How the win friends
and influence people.
Tell the nation's leaders that they are total failures!

Jesus was hungry. He saw in the distance a fig tree covered with leaves, so he went to see if he could find any figs on it. But when he came to it, he found only leaves ...

... because it was not the right time for figs. Jesus said to the fig tree, “No one shall ever eat figs from you again!”

Not very nice to the fig tree! But what did he really mean?

Trees are always a picture of the Jewish Nation. So Jesus was warning the leaders of the day that they were not "bearing fruit", not doing what God wanted. Because of this, they would lose their privileged status as "God's chosen people." They would not bear fruit again.

Severe, or what? But, in fact, the message of Christianity did not stay bottled up in the arid religion of the ancients; it spread like wildfire, all over the world.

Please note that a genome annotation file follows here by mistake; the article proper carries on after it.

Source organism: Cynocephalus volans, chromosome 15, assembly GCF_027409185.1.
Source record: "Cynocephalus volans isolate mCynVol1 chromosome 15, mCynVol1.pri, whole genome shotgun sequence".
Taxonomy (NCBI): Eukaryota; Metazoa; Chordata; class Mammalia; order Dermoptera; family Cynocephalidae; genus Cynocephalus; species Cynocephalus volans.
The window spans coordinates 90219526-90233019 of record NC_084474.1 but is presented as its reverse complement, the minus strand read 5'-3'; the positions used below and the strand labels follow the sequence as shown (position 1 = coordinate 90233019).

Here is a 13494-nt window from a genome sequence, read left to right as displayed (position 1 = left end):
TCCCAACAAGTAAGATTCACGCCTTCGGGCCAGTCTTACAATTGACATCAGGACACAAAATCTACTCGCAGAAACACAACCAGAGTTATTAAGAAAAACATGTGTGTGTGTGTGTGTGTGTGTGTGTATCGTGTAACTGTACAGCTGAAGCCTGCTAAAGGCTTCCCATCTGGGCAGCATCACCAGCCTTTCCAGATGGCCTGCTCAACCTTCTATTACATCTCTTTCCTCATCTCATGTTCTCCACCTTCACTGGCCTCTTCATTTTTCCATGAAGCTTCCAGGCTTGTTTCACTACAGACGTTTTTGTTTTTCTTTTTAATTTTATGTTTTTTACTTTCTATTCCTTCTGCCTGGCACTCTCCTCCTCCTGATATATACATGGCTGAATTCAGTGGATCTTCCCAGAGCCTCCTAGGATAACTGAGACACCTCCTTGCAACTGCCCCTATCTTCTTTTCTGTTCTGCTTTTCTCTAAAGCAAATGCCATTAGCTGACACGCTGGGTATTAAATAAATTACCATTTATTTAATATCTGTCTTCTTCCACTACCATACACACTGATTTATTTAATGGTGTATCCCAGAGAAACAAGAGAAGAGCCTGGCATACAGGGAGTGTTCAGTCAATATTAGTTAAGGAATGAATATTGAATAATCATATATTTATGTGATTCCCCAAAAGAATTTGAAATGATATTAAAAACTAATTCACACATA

But the criticism did not endear Jesus to the bosses. More tension!
 Next Bus Blog : Thursday 2nd April 


  1. What utter nonsense from the CMA... given that the entire basis for supermarket competition is price, the disappearance of price labels is just not going to happen. I also believe that Stagecoach has a policy of putting major ticket prices on every bus... and aren't they the country's biggest bus operator?

  2. Well, Hello Dolly......

  3. By chance I read this on the 29th and thought mmm has this escaped early!! However in 44 years in public transport you think you've seen it all. Well done FBB, have you seen Plymothian Transit this morning?
    Ken Traveline Dorset

  4. All the best of today's stories have a grain of truth....
    Consider that the same product can be sold at wildly different prices in different supermarkets - 500g of Clover spread in the last week was £2 in Tesco, £1.05 in Morrisons and just 95p in....Waitrose.
    And that time differential pricing applies too - generally the price of short-dated products falls during the course of the day (10p loaves just minutes before closing time, for example [no 24hr supermarkets - or bus services - in my home town]).
    And, some planning authorities have insisted on space being provided for small retailers in the largest developments. Perhaps Saxborough Council was one following this policy.

  5. Given Amazon's new launch of product ordering buttons for fridges, with no price label in sight... fbb wasn't that far off.